Waffle House endures a month of turmoil
Posted May 1, 2018 3:07 p.m. EDT
ATLANTA -- A week into the firestorm triggered by a black woman's controversial arrest at an Alabama Waffle House, the iconic Southern diner attempted to extend an olive branch to opponents calling for a boycott -- while simultaneously defending the actions of its employees.
Activists from a number of metro Atlanta advocacy groups held protests and press conferences outside Waffle House's headquarters Monday, calling for more information and accountability in the case of 25-year-old Chikesia Clemons. A cellphone video captured her arrest, showing her being wrestled to the ground by several police officers in a Saraland, Alabama, restaurant. Her breasts were exposed in the process.
Waffle House representatives invited the activists -- including members of the Alliance for Black Lives, Black Lives Matter Atlanta, the Gwinnett County NAACP and Street Peace America -- into their headquarters for what turned into a tense question-and-answer session.
As new, silent surveillance video showing the events leading up to Clemons arrest played in the background, the activists grilled Waffle House spokesman Pat Warner and two high-ranking colleagues.
A gaggle of media members was there to document the encounter, ensuring that Waffle House -- as ubiquitous in the South as grits and gravy -- would spend another day in a not-so-flattering spotlight.
Whether due to tragedy, scandal or social unrest, Waffle House had an unusually tumultuous April.
And activists are vowing to make May a month of unrest.
'Not safe in Waffle House'
As the representatives from various groups sat down in the corporate meeting room, they were each handed a sheet of paper.
It contained a written statement from from Waffle House supportive of the employees involved in the Alabama incident.
"Previously, we stated that upon reviewing security video and eyewitness statements, it was our belief that our associates calling the police was necessary and appropriate," the statement said, in part. "In the days since, we have gathered additional details and information. Witnesses say several threats were made to our associates including threats of violence, and that's why the police were called."
The statement went on to say that Waffle House employees are trained to call authorities "anytime there is any concern about their personal safety or that of their customers." It said the restaurant's investigation into the Clemons incident would be completed this week.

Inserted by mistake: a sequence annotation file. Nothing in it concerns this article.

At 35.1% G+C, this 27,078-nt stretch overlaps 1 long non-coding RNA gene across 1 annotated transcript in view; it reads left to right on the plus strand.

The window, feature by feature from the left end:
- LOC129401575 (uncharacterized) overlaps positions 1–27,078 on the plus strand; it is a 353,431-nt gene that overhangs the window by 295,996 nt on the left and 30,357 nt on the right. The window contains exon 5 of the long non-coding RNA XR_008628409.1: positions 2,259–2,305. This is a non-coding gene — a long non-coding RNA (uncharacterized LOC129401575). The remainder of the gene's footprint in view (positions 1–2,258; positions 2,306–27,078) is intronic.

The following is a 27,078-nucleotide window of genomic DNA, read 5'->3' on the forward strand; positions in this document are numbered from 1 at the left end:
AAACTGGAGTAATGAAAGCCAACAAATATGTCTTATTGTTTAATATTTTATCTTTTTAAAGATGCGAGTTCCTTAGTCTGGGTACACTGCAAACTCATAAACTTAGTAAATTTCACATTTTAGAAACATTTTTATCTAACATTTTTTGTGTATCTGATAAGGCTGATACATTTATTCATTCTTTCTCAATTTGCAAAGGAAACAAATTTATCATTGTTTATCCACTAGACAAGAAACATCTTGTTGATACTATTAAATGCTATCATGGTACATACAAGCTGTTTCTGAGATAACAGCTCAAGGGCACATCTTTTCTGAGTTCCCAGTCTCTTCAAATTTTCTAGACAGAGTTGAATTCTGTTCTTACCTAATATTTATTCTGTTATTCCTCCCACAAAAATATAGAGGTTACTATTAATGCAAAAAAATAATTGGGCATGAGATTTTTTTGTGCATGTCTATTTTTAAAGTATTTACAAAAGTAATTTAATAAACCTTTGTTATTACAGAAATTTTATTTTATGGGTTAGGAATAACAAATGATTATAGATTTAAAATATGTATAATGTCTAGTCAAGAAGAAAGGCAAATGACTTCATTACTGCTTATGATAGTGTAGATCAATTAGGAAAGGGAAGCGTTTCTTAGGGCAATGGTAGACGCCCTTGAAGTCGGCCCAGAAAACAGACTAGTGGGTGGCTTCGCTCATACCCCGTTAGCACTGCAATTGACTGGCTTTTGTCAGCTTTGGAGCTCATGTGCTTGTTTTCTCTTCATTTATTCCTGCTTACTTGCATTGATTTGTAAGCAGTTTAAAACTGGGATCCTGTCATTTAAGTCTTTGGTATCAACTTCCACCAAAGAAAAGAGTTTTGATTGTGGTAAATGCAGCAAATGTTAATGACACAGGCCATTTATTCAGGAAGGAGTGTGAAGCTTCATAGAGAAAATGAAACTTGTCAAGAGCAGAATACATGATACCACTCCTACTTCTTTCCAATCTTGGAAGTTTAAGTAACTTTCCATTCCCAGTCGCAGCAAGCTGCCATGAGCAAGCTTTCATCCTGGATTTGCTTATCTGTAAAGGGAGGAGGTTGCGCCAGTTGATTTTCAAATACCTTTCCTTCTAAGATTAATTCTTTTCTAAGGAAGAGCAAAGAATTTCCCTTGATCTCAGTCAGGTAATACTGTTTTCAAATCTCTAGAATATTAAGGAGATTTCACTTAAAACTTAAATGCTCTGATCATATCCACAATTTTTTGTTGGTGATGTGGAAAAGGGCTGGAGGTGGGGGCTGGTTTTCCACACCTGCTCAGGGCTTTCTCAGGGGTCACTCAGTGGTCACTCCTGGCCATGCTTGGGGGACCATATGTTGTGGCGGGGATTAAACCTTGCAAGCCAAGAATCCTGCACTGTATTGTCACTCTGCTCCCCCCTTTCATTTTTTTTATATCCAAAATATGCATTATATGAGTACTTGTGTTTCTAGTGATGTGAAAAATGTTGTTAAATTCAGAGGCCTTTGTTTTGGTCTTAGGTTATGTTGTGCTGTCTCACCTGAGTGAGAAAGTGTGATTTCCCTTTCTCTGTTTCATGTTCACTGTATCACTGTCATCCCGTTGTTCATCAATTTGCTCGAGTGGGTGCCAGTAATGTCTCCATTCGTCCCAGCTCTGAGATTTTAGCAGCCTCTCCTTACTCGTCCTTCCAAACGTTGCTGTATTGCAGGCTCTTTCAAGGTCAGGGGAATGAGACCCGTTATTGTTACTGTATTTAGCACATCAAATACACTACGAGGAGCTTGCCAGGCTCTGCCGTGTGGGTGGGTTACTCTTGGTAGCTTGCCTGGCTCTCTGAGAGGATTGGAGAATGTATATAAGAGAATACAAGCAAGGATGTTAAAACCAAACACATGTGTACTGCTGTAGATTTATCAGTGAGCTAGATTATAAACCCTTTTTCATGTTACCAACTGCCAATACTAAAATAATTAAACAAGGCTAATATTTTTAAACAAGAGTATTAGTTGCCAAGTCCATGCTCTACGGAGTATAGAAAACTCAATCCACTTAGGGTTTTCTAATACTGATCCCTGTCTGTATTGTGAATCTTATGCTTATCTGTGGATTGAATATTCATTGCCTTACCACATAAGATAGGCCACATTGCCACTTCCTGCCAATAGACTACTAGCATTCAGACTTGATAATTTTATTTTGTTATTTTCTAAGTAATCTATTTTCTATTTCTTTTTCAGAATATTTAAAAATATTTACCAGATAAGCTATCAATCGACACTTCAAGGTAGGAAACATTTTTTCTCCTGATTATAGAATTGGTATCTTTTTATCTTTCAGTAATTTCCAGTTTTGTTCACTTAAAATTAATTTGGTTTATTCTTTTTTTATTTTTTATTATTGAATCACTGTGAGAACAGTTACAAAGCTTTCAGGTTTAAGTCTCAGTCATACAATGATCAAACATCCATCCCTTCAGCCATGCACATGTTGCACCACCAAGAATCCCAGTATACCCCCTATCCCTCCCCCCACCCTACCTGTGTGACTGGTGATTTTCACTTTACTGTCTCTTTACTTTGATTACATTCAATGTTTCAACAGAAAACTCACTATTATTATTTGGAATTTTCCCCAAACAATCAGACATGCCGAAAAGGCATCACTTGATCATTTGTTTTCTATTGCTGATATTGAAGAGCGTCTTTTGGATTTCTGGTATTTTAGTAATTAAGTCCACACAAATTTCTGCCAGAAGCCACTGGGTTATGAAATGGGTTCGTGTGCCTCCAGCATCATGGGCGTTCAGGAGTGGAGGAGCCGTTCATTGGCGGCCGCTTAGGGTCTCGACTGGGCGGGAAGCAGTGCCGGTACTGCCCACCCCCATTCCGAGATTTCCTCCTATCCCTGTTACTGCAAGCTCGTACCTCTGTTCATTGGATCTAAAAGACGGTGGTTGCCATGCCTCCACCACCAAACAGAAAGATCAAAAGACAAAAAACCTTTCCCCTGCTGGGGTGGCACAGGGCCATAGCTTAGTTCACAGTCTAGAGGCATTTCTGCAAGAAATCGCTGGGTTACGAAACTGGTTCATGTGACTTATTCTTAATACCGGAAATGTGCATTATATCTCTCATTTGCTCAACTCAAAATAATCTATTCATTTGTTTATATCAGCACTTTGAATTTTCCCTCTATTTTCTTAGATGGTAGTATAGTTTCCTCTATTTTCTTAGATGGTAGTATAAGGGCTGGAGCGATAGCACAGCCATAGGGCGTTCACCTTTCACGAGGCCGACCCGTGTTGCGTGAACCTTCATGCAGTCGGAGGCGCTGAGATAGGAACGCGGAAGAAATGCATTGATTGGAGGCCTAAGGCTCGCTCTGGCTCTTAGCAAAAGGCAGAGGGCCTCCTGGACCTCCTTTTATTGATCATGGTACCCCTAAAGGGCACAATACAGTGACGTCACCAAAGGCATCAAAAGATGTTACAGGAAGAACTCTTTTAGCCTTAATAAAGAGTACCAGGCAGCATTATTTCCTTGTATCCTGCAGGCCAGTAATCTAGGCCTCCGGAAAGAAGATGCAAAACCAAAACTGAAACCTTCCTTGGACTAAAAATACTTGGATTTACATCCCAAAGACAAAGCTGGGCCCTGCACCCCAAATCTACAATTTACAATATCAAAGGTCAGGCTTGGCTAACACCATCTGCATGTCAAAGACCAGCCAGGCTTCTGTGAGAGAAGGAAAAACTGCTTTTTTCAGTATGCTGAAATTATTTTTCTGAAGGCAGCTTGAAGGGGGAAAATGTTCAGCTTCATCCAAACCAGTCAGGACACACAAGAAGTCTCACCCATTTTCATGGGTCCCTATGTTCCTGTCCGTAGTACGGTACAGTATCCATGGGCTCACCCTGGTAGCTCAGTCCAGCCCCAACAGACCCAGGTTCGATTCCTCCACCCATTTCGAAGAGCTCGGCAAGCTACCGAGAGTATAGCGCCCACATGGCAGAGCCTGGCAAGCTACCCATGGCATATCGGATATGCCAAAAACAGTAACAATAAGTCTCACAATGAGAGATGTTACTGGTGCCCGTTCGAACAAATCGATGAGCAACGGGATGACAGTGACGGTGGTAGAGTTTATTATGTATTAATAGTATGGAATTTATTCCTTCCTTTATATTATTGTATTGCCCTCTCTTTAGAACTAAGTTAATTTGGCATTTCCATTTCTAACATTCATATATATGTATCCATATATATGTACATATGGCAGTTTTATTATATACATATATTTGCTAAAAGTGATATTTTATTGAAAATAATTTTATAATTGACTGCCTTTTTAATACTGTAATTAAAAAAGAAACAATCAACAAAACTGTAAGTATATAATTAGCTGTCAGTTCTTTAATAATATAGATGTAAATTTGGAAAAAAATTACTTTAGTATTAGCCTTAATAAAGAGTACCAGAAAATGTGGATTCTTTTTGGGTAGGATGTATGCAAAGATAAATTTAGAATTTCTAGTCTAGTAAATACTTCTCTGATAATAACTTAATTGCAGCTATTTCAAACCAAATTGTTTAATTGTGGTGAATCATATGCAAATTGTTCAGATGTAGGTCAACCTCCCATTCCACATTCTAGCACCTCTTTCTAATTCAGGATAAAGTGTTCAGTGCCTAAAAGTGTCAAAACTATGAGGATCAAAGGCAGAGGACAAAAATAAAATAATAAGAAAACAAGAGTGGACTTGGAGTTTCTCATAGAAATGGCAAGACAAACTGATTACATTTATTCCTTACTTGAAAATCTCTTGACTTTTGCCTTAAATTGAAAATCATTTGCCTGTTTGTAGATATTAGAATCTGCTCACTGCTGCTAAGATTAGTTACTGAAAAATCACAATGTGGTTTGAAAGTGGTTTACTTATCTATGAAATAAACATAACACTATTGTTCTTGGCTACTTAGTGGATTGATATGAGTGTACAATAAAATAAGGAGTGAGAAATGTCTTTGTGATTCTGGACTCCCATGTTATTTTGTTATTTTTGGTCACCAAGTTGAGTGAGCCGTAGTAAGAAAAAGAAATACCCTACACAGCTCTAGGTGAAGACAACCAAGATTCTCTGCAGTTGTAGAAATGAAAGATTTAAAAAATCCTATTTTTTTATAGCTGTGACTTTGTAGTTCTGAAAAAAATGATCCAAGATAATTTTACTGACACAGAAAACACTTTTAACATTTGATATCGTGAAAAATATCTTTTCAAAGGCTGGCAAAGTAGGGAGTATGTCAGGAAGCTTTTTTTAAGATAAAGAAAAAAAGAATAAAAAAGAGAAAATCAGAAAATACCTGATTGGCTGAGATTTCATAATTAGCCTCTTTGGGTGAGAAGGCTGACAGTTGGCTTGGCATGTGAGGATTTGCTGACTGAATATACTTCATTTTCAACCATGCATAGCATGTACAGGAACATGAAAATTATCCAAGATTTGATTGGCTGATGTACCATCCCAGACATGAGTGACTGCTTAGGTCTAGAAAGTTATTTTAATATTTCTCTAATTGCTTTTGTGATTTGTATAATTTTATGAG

Many activists said they weren't satisfied with Monday's meeting, as some called for a nationwide boycott of the restaurant to begin on Friday.
"Our people," Dawn O'Neal from Black Lives Matter Atlanta said, "are not safe in Waffle House."
The coalition also issued four demands:
-- that the criminal charges against Clemons be dropped;
-- that authorities release video of the incident that includes audio, which they said "will prove officers threatened Ms. Clemons";
-- that Waffle House release a statement denouncing the way Clemons' arrest was handled;
-- and that Waffle House take "disciplinary action" against the employees involved in the incident.
Representatives from another group called Street Peace America asked for Waffle House to cooperate with an investigation by the Federal Trade Commission's consumer protection division.
'A welcoming place'
Monday's events marked just the latest entry in a recent series of high-profile incidents for Waffle House, which was born in Avondale Estates, near Atlanta, and located its corporate headquarters in nearby Gwinnett County years ago.
On April 11, a Fulton County jury brought an end to a years-long sex scandal involving Waffle House chairman Joe Rogers Jr. The jury acquitted Mye Brindle (a former housekeeper for Rogers) and her attorneys on criminal charges that accused them of secretly filming sexual encounters between Brindle and Rogers and using the tape to try and extort Rogers.
The same day Clemons was arrested, a man named Travis Reinking walked into a Waffle House in Nashville, Tennessee, and opened fired with an AR-15 rifle. Four people were killed and more were injured.
Video also has surfaced of another racially charged incident from April 22, this time at a Waffle House in Pinson, Alabama, not far from Birmingham. The black woman who shot the video says she was denied service and locked out of the restaurant because of her race.
Warner, the Waffle House spokesman, said Monday that the incident was being investigated and "that associate should not have locked the door." He declined to comment on the employee's status.
"Waffle House is a welcoming place for everyone," the restaurant's written statement said, "and we are fortunate to enjoy a very diverse and loyal customer base that we do our best to serve every day."
Tyler Estep writes for The Atlanta Journal-Constitution. Email: tyler.estep(at)ajc.com.
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